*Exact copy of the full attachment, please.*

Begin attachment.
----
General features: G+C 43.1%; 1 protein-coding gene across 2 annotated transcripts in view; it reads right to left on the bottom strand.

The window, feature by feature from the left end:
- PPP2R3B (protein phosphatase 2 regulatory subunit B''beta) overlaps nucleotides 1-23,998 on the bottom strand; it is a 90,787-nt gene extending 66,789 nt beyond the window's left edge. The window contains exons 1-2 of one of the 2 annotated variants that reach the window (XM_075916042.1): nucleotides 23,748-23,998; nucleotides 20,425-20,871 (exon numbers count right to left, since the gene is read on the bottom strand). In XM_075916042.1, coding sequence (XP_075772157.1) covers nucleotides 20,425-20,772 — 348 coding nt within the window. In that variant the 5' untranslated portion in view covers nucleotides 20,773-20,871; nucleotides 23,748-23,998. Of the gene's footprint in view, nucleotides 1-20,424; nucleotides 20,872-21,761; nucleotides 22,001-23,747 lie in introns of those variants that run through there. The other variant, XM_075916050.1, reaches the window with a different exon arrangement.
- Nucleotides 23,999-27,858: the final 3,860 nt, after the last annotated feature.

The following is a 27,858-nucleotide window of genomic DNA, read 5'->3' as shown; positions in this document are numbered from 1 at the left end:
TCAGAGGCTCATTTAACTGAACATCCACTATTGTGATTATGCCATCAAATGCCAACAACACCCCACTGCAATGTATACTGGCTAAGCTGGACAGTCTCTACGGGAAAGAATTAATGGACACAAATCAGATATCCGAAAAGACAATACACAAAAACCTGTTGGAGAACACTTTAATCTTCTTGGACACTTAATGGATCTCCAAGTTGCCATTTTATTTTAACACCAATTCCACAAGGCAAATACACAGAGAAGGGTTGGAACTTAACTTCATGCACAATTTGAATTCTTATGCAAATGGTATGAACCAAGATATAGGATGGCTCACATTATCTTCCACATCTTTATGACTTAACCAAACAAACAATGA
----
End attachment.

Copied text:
General features: G+C 43.1%; 1 protein-coding gene across 2 annotated transcripts in view; it reads right to left on the bottom strand.

The window, feature by feature from the left end:
- PPP2R3B (protein phosphatase 2 regulatory subunit B''beta) overlaps nucleotides 1-23,998 on the bottom strand; it is a 90,787-nt gene extending 66,789 nt beyond the window's left edge. The window contains exons 1-2 of one of the 2 annotated variants that reach the window (XM_075916042.1): nucleotides 23,748-23,998; nucleotides 20,425-20,871 (exon numbers count right to left, since the gene is read on the bottom strand). In XM_075916042.1, coding sequence (XP_075772157.1) covers nucleotides 20,425-20,772 — 348 coding nt within the window. In that variant the 5' untranslated portion in view covers nucleotides 20,773-20,871; nucleotides 23,748-23,998. Of the gene's footprint in view, nucleotides 1-20,424; nucleotides 20,872-21,761; nucleotides 22,001-23,747 lie in introns of those variants that run through there. The other variant, XM_075916050.1, reaches the window with a different exon arrangement.
- Nucleotides 23,999-27,858: the final 3,860 nt, after the last annotated feature.

The following is a 27,858-nucleotide window of genomic DNA, read 5'->3' as shown; positions in this document are numbered from 1 at the left end:
TCAGAGGCTCATTTAACTGAACATCCACTATTGTGATTATGCCATCAAATGCCAACAACACCCCACTGCAATGTATACTGGCTAAGCTGGACAGTCTCTACGGGAAAGAATTAATGGACACAAATCAGATATCCGAAAAGACAATACACAAAAACCTGTTGGAGAACACTTTAATCTTCTTGGACACTTAATGGATCTCCAAGTTGCCATTTTATTTTAACACCAATTCCACAAGGCAAATACACAGAGAAGGGTTGGAACTTAACTTCATGCACAATTTGAATTCTTATGCAAATGGTATGAACCAAGATATAGGATGGCTCACATTATCTTCCACATCTTTATGACTTAACCAAACAAACAATGA